Athens, Ga. – Dr. Ben Park, epidemiology team leader at the Centers for Disease Control and Prevention’s mycotic diseases branch, will talk about October’s mass outbreak of fungal meningitis as part of the “Global Diseases: Voices from the Vanguard” lecture series March 18 at 5:30 p.m. in the University of Georgia Chapel.
The 2012 mass outbreak was the largest healthcare-associated outbreak in U.S. history. Fungal meningitis cases surfaced in several states at once. Patients initially suffered the crushing headaches and other neurologic signs of meningitis, but months later developed abscesses at injection sites.
Park and his colleagues used classic shoe-leather epidemiology to trace the illnesses to contaminated steroid medications packaged at the New England Compounding Center just outside Boston. In all, the outbreak infected more than 650 Americans, killing 44.
“The efforts by Dr. Park and is colleagues at CDC are a great example of public health in action,” said Glen Nowak, professor and director of the Grady College Center for Health and Risk Communication. “They not only had to quickly identify what was behind a large outbreak of a rare disease, but also determine what to do-from medical care to preventing more illness. Dr. Park’s presentation will provide insights into how CDC and public health effectively responded to a rapidly evolving and complex outbreak.”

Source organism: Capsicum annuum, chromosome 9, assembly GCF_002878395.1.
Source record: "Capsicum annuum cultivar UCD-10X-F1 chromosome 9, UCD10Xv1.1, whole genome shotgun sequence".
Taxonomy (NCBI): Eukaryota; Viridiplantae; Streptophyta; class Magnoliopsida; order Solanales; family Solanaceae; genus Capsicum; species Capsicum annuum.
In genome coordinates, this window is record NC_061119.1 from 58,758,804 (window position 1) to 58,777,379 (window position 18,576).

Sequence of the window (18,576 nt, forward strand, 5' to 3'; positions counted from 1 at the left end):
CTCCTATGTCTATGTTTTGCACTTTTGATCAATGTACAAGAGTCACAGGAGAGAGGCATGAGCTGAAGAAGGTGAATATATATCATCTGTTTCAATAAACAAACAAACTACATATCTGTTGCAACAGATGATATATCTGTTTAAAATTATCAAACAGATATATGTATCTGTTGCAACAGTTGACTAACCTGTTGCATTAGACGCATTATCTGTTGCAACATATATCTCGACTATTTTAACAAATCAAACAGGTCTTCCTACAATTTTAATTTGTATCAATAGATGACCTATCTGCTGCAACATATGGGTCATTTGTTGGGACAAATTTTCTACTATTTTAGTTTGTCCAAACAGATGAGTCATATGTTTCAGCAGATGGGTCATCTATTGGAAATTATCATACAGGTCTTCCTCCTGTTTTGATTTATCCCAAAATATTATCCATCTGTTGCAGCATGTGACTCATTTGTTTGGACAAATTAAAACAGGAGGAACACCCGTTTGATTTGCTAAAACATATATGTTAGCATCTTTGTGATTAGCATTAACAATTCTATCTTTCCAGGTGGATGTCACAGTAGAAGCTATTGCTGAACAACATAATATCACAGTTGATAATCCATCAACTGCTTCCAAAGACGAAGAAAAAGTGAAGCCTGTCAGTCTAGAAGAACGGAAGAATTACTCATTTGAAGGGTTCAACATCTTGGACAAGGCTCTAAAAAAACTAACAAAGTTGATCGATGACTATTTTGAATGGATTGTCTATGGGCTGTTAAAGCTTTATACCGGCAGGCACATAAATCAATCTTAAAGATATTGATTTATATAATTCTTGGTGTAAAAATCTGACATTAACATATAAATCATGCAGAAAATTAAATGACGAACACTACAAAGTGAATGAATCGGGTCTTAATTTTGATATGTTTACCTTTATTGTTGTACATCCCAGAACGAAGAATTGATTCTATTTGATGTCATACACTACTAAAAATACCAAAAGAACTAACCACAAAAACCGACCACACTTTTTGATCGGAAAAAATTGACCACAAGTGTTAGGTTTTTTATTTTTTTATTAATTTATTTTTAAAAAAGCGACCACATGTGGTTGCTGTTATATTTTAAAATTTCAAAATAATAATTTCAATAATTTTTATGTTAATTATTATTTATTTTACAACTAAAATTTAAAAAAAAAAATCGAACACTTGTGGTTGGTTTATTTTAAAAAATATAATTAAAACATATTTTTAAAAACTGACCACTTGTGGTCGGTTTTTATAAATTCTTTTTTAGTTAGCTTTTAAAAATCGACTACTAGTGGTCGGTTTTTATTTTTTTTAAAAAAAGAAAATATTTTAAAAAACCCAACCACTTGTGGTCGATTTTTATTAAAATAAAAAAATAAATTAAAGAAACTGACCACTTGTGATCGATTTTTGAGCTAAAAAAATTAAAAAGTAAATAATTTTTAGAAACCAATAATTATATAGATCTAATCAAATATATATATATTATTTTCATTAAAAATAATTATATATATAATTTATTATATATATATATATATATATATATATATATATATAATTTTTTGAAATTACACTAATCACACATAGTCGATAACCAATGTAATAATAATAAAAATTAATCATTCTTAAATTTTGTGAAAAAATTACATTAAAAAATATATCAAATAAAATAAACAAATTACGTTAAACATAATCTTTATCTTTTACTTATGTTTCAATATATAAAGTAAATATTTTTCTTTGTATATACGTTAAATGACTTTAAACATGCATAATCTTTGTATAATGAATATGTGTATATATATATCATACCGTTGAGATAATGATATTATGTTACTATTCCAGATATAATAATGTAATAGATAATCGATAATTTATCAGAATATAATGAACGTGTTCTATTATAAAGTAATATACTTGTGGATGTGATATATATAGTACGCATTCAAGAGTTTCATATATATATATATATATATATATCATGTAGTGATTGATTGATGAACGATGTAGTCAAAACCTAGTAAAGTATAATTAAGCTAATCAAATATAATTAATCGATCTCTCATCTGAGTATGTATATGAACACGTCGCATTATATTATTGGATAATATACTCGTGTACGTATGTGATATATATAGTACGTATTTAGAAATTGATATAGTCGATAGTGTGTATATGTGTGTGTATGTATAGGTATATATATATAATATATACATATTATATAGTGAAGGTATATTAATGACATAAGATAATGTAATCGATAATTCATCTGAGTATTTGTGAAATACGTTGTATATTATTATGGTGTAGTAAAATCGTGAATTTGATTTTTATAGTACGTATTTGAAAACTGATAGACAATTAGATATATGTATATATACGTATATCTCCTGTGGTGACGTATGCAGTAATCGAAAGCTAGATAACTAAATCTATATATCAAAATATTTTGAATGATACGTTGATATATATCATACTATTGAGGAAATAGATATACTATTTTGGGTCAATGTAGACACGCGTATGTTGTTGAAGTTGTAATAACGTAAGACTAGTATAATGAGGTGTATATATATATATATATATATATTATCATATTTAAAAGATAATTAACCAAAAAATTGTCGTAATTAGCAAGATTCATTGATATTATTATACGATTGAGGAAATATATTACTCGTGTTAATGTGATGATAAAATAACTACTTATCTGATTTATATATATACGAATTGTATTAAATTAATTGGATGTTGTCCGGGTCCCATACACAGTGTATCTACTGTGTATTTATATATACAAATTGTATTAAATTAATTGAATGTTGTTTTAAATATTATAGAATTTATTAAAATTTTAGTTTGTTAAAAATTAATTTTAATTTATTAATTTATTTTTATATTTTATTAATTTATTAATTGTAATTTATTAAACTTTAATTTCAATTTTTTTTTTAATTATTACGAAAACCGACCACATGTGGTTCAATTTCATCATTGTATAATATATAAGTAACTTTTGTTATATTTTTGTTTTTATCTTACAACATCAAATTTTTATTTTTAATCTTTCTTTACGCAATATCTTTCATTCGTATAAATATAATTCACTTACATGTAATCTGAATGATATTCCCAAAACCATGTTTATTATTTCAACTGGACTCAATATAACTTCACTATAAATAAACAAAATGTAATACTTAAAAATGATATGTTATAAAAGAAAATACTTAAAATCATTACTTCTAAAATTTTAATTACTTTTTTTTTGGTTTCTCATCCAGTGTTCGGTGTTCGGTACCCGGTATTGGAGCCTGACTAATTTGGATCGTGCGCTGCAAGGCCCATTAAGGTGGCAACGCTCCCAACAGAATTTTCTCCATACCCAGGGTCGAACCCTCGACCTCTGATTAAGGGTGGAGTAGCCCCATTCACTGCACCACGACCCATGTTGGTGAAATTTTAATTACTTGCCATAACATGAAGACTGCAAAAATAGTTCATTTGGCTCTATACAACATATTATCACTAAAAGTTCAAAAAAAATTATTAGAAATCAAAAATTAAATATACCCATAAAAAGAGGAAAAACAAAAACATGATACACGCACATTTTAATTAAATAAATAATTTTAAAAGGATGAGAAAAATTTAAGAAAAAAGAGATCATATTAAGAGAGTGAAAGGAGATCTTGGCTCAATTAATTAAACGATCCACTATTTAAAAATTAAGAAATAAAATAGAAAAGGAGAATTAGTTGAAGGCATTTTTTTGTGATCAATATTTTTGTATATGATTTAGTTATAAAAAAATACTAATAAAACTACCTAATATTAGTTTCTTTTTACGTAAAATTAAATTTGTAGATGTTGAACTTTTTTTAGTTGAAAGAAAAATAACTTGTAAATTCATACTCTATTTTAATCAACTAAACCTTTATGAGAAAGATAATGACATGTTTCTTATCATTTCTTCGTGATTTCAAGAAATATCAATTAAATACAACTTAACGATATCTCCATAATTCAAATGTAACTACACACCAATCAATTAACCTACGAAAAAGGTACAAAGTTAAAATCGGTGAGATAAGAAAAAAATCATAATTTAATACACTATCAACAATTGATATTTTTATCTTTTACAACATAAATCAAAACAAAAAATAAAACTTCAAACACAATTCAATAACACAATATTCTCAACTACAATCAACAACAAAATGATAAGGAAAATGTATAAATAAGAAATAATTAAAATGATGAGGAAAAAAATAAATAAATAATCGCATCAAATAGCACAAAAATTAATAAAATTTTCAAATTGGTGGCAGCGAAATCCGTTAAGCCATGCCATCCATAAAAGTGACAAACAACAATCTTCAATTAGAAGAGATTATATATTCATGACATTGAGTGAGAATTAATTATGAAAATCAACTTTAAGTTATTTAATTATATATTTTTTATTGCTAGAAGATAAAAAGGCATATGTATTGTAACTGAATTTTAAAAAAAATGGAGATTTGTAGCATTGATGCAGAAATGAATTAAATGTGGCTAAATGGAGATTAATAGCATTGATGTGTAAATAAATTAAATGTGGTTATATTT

Park received his bachelor’s degree from Dartmouth College and his medical degree from the Mount Sinai School of Medicine in New York. He completed his internship and residency in Internal Medicine at the University of Michigan in Ann Arbor.
After completing his residency, he began working at CDC as an epidemic intelligence service officer in the mycotic diseases branch and continued on as a staff epidemiologist after his fellowship. He has led numerous research studies on outbreaks, ranging from international work on fungal opportunistic infections among persons living with AIDS to domestic fungal hospital-acquired infections, product-related outbreaks and opportunistic infections in people with compromised immune systems.
The lecture and following reception are free and open to the public.
The Voices from the Vanguard Lecture Series is a joint effort of Grady College’s Health and Medical Journalism program and the Center for Tropical and Emerging Global Diseases. The series continues April 8 with a presentation by Carol Etherington, a registered nurse from Vanderbilt University Institute for Global Health.
For more information on the series, see www.grady.uga.edu/medicaljournalism/events.